“If you want to compare apples to apples,” says Zach, “you need to look at dividend stocks specifically and compare those stocks with the interest rates that savers can lock in.”
Oh, and don’t forget that quality dividend payers grow their dividends each year. It’s like getting a pay raise without doing any work. You don’t get that investing in fixed income. (That’s why they call it “fixed.”)
“As an income investor, your best bet is still to stick with dividend stocks,” Zach concludes. “Just make sure you’re investing in companies that have great businesses and a history of increasing their payments to investors.”
Now the truth comes out about the 21st century’s worst episode of hyperinflation. (So far.)
Back in 2008–09, the central bank of Zimbabwe was printing currency notes with 14 zeroes on them… and even those could buy only four loaves of bread.
Now the man behind it — former Reserve Bank of Zimbabwe governor Gideon Gono — says he had no choice. Without hyperinflation, hungry soldiers would have staged a military coup.
“If we had not done what we did printing money and allowing inflation to skyrocket,” he told a conference last month, “then the men and women you see in those beautiful uniforms, they were ready to get out of their barracks.
“I had the privilege to visit each and every barrack in this country to come face to face with hunger, hunger that was affecting men and women who have nothing else but their AKs, men and women who, if we did not do what we did, could have been tempted to get out and look for some food by whatever means.”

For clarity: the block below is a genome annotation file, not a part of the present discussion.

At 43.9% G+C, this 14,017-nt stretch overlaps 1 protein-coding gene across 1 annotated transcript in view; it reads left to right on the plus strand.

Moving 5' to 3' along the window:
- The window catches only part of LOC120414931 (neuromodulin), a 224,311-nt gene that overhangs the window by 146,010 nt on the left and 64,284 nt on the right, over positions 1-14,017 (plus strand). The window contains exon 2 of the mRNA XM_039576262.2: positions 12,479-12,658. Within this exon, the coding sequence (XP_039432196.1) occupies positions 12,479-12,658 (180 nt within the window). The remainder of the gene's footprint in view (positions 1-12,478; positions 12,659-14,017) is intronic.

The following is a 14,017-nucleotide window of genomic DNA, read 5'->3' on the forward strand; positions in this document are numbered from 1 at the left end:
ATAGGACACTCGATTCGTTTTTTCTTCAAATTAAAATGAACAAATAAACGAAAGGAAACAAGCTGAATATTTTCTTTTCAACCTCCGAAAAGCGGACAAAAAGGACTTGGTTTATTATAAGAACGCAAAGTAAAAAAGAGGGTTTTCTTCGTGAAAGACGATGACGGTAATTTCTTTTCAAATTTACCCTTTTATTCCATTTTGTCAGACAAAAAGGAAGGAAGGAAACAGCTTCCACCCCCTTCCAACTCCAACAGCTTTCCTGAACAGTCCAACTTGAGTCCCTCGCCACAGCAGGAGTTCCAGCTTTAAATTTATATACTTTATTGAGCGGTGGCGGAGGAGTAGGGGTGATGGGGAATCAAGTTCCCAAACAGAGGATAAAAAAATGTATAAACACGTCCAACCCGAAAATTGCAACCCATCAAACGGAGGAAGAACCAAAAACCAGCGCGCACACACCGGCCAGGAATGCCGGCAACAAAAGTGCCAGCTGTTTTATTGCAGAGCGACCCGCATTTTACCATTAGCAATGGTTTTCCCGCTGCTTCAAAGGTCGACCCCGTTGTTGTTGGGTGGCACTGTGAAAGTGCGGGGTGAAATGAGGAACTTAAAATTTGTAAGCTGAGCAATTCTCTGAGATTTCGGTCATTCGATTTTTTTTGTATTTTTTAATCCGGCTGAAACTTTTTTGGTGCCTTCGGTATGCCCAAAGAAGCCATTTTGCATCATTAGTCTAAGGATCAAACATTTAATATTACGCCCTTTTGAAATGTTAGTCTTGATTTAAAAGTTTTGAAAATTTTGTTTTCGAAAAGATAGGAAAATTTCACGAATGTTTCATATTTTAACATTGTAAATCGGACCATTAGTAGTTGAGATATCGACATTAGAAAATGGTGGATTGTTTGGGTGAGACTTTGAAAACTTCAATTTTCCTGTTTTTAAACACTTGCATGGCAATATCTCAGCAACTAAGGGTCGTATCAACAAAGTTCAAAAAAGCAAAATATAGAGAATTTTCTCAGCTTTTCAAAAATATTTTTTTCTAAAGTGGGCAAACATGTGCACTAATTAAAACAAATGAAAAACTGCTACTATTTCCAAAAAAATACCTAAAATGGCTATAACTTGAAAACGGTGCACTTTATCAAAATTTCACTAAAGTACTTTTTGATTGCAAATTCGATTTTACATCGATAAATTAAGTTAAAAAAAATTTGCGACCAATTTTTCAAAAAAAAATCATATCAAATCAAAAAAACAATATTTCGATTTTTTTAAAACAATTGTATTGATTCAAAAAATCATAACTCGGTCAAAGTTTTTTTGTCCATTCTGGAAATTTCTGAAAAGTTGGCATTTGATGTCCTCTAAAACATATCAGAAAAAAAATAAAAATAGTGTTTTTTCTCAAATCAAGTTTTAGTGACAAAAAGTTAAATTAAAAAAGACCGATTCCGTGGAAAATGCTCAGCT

Well, it worked. At least for a while. A new round of extreme inflation threatened last fall, and the military finally removed the aging dictator Robert Mugabe after 37 years. But Gono had retired by that time. Heh…
“Why not simply ask your clients their preferred method of delivery?” a reader inquires about our Facebook Messenger experiment.
“Continue email distribution for all the old fogeys like me and let the hipsters do their thing on Facebook.
“But please… a plea. I get it that your customer service staff are themselves millennials, but it would be a BIG mistake to be forcing a wholesale change to Zuckerberg’s platform… I did not, do not and will never trust that liar or his people, and I am not the only one telling you this.”
The 5: Fear not. It would be bad business, and not only because we’d be alienating Facebook-averse customers.
Earlier this year, you might recall how Facebook changed its algorithm so users would see more posts from friends and less content from publishers.
That one shift proved fatal for an outfit called LittleThings that published feel-good stories targeting women. Its traffic collapsed 75%. It shut down at the end of February.
Imagine having a business model almost entirely dependent on the policies of a single outside distributor with which you had zero leverage to negotiate. Dumb, dumb, dumb.
Meanwhile, as long as you brought up the generational angle… the pollsters at Gallup have conducted their first comprehensive survey of Facebook use since 2011… and it turns out the “old fogeys” are adopting Facebook at the fastest pace.
“The greatest increase in Facebook use from 2011–18 has been among adults aged 50–64,” the researchers write. “This group’s rate of use has grown from about a third in 2011 to more than half today. Retirement-age adults have nearly doubled their rate of use.” Indeed, one-third of Americans 65 and over say they have a Facebook presence now.
Meanwhile, just under three-quarters of the 18–29 set uses Facebook. That’s still the highest percentage, but it’s more or less unchanged from 2011.